The fifth aid dealt with in this compilation, the psychic being, was once described by the Mother as a “special help” to mankind “to lead it faster”4. The subject of the psychic being has been dealt with exclusively in two previous compilations by the present editor5. Therefore, with a few exceptions, texts contained in the two previous compilations have not been repeated here.

Concepts such as the soul and the psychic being—which refer to things which are not part of our ordinary consciousness and experience—call for some explanation for all of us. But many also find it difficult to understand even terms pertaining to inner states and movements, such as aspiration, will, and faith, which are part of their own consciousness. By way of illustration, a doctor friend had read The Life Divine and The Synthesis of Yoga, but had difficulty understanding the meaning of aspiration. (The first chapter in The Life Divine is titled “The Human Aspiration”!) This friend was a college student when The Life Divine was first published, and he borrowed money in order to buy a copy of the book. Obviously, he experienced quite a strong aspiration for spiritual knowledge, but intellectually he had difficulty understanding what aspiration is. Psychological or experiential states and movements such as aspiration, will and faith can be best understood by distinguishing them from other similar experiential states and movements with which one is already familiar. By distinguishing aspiration from desire, will from wish, aspiration from will, will from desire, faith from belief, etc. one can be led, in Sri Aurobindo’s words, “from the known to the unknown”6. This principle of learning has served as a guide in selecting some of the passages on aspiration, will, faith and trust contained in this book.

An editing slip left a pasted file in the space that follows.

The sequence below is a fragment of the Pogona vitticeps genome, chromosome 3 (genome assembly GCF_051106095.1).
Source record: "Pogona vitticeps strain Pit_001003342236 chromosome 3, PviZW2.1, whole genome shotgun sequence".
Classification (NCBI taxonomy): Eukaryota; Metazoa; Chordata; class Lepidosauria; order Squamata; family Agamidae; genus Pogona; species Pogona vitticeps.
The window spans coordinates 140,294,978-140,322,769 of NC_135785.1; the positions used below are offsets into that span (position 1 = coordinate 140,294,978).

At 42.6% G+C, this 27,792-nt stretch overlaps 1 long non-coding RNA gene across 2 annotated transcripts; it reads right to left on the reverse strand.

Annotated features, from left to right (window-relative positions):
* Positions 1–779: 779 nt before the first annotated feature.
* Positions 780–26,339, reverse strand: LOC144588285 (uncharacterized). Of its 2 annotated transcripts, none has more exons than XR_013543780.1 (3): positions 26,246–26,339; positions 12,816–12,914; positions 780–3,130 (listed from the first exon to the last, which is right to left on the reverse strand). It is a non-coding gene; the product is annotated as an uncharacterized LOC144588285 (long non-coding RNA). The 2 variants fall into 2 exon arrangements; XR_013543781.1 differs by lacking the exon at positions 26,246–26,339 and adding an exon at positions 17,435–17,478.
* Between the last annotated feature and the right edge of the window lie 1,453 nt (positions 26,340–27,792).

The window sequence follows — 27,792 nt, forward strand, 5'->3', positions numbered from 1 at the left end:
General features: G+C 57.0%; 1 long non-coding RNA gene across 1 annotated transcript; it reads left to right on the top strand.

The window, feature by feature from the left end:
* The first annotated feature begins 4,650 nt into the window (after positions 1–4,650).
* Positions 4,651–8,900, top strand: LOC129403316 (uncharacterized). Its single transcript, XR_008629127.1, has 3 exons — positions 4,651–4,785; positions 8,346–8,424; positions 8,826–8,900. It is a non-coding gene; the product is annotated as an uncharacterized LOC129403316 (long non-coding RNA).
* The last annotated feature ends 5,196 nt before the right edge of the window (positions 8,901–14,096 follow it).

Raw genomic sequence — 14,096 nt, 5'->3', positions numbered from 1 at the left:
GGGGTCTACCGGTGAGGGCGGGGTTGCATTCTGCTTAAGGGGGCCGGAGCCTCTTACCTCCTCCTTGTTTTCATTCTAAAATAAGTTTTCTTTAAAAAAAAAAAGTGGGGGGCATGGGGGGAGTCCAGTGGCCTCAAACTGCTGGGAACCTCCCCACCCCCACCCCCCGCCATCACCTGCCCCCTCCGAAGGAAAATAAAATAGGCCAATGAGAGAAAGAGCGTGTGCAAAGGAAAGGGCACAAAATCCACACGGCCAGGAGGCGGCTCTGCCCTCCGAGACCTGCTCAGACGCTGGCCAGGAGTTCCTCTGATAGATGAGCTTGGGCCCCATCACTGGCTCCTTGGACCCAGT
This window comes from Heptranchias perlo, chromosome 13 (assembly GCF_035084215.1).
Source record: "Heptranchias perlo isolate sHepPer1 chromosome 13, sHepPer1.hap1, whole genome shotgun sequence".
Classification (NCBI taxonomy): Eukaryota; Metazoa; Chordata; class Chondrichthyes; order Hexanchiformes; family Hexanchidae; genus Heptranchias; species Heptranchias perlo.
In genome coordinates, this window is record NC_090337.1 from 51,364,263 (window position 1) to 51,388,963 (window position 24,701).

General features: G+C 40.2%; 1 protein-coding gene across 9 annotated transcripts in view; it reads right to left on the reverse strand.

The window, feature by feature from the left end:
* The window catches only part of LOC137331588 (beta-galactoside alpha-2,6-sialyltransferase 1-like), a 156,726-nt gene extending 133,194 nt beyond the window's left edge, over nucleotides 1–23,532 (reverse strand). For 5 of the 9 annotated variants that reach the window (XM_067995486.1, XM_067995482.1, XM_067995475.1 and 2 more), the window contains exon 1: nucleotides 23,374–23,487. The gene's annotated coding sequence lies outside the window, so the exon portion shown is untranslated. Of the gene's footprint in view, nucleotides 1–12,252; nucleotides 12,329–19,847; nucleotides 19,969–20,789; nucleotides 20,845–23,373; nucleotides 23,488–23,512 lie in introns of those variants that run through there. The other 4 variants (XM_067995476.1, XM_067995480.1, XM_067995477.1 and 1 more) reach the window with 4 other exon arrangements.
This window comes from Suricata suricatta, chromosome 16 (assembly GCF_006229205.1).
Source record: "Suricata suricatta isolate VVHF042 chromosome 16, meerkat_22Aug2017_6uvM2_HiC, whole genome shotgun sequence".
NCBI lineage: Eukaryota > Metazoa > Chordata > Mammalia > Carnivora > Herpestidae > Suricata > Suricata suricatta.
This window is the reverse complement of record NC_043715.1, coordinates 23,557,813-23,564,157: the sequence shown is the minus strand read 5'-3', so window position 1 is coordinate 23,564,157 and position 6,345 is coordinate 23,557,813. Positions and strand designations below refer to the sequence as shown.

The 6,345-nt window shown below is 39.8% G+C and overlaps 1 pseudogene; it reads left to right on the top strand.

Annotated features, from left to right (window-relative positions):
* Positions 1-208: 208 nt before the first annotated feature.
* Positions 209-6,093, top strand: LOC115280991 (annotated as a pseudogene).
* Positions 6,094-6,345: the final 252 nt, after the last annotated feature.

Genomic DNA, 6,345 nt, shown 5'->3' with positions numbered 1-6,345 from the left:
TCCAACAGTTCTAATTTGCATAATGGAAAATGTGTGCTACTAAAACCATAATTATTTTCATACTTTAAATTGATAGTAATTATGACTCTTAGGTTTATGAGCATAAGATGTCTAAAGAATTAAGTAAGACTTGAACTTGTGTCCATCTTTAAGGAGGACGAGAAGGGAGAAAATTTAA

The great majority of passages selected here are those which are likely to appeal to all seekers of inner growth, irrespective of the path they may be following, though some passages will be meaningful only to practitioners of Sri Aurobindo’s yoga.

It should be borne in mind that reading a compilation is not the same as reading the original works. Passages compiled from diverse sources so as to throw light on different aspects of a particular subject can serve to give a better understanding of the subject, but excerpts from longer texts are apt to lose to some extent the consciousness that pervades the fuller texts from which they are drawn. This applies particularly to the thematic major works of Sri Aurobindo, and to a lesser extent to the diverse works of the Mother and Sri Aurobindo’s letters on yoga from which the great majority of the passages in this compilation have been drawn. Therefore, ideally a compilation such as this should be used as a supplement to the original works. One who has not read the original works would do well to look up and delve into them. To encourage this, references for all the quoted passages have been given at the end of the book. One who is familiar with the original works quoted in the compilation can use the compilation for a more focused study of a particular subject in order to gain a possibly clearer and fuller understanding of the subject.


  1. The Mother, Questions and Answers 1956, Collected Works of the Mother, Vol. 8, p. 251.
  2. The Mother, Words of the Mother, Collected Works of the Mother, Vol. 14, p. 235.
  3. The Mother, On Education, Collected Works of the Mother, Vol. 12, p. 208.
  4. The Mother, Questions and Answers 1957-58, Collected Works of the Mother, Vol. 9, p. 430.
  5. The Psychic Being and Emergence of the Psychic, both published by Sri Aurobindo Ashram, Pondicherry.
  6. Sri Aurobindo, The Life Divine, Sri Aurobindo Birth Centenary Library, Vol. 18, p. 617.